July 2, 2006

...Learn TDD with Codemanship


I've noticed a few blog posts using the term post-Agilism to describe the small but growing group of members of the Agile Software Development community who are becoming skeptical about the whole Agile with a capital 'a' thingummyjig.

I've been exploring and researching beyond the rather restrictive and dogmatic confines of the Agile Manifesto and the small clutch of methodologies that claim to be Agile. I'm interested in what works, and why. What are agile (with a small 'a') strategies, when should I apply them, and why do they work? Are agile, evolutionary and lean strategies essentially Agile? I don't necessarily think so. Just as I don't believe that Star Trek should mean "not Doctor Who", I'm not convinced that agile should mean "not waterfall". Agile (with a capital 'a') appears to be a marketing convenience. A banner for anyone who isn't with the OMG, ISO or the SEI to huddle together for warmth.

I rather happen to think that the OMG, ISO and the SEI still have some wisdom to offer (okay, maybe not the OMG...)

Just as the Modernists shocked the world with their daring, anti-establishment works of art, science, music and literature at the turn of the 20th century, the Agilists have eschewed conventional wisdom about how to deliver software and have pulled the rug from under those that have spent decades seeking a predictable, mechanical, Newtonian model for the development process.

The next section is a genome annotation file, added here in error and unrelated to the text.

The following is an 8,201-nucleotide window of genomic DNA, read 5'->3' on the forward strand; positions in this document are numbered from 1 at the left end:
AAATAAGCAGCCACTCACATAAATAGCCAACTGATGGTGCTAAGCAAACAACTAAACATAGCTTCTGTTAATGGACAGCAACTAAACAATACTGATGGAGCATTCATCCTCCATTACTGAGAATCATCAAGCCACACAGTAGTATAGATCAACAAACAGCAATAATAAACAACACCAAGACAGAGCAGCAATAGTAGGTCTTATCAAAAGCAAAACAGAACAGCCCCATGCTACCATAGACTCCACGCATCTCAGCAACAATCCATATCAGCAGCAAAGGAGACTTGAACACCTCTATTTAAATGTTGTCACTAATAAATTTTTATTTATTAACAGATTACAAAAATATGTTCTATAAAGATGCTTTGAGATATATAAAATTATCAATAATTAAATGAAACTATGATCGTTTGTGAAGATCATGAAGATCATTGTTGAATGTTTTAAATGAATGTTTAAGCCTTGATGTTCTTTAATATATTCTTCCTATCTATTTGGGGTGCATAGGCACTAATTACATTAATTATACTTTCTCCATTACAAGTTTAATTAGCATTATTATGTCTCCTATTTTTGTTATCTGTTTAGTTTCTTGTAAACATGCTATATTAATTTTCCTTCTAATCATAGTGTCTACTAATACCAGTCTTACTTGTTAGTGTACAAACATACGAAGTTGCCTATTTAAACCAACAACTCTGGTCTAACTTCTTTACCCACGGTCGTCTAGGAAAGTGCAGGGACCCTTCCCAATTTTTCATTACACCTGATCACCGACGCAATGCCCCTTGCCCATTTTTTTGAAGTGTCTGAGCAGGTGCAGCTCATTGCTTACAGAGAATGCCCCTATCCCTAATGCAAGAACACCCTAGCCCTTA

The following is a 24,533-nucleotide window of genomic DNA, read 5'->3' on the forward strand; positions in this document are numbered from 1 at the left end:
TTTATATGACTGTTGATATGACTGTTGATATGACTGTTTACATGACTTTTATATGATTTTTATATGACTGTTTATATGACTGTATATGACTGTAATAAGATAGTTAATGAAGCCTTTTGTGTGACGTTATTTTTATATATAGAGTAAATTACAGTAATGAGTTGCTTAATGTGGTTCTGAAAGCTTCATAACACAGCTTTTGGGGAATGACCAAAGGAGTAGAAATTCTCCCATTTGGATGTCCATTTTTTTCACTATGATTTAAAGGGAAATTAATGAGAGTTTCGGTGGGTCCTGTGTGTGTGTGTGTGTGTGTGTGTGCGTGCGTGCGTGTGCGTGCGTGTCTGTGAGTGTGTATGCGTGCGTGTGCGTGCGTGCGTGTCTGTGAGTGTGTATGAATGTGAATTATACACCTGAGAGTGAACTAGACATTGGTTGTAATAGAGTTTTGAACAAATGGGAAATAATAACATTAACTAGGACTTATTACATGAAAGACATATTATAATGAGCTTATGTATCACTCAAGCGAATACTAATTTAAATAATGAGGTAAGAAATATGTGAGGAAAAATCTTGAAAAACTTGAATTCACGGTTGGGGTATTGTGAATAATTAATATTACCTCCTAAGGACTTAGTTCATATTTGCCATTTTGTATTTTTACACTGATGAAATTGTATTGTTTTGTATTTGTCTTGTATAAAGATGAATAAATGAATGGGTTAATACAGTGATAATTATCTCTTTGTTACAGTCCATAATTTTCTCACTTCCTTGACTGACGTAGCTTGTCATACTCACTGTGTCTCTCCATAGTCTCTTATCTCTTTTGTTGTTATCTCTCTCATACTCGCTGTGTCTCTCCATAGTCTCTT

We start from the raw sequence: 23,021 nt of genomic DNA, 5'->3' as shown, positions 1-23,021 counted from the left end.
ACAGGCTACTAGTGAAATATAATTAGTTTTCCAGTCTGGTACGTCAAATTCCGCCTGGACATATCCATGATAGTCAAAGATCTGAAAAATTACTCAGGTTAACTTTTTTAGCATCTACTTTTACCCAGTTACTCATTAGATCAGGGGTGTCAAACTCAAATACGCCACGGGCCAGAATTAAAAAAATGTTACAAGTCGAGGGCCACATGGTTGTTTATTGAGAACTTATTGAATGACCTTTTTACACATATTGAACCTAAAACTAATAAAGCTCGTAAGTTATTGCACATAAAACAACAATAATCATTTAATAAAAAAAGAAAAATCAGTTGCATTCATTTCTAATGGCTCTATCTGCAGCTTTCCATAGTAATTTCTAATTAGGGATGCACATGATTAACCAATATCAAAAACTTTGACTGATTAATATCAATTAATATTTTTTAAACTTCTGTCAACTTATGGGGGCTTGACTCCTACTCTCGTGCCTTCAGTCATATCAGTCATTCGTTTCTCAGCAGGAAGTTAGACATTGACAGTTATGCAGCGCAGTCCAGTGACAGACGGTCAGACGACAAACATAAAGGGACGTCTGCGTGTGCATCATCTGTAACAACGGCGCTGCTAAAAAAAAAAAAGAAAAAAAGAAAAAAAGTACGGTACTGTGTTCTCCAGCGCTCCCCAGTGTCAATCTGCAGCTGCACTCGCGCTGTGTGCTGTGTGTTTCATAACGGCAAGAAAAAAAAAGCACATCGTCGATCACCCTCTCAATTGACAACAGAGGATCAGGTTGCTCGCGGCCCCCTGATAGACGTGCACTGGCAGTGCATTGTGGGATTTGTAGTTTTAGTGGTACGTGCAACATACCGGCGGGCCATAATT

Modernism did its job. It roused the world from its clockwork slumber and made it possible for a bloke to cut a sheep in half and call it art less than 100 years later.

Post-modernism is what happens after the shock of the new. What do we do with this new found freedom? We are free to select from a pallette of ideas, styles and techniques that is so wide that the difference between pre-modernism and post-modernism is like an intellectual Cambrian explosion.

Post-Agilism is about diversity. It's about being able to cherry pick what works from a very wide range of sources - including those that have been deemed outdated by the Agile community. It's not about dogma. It's about the absence of dogma.

I live in hope that next year will see the first post-Agile conferences, with a whole new set of shocks to outrage me.
Posted 15 years, 1 month ago on July 2, 2006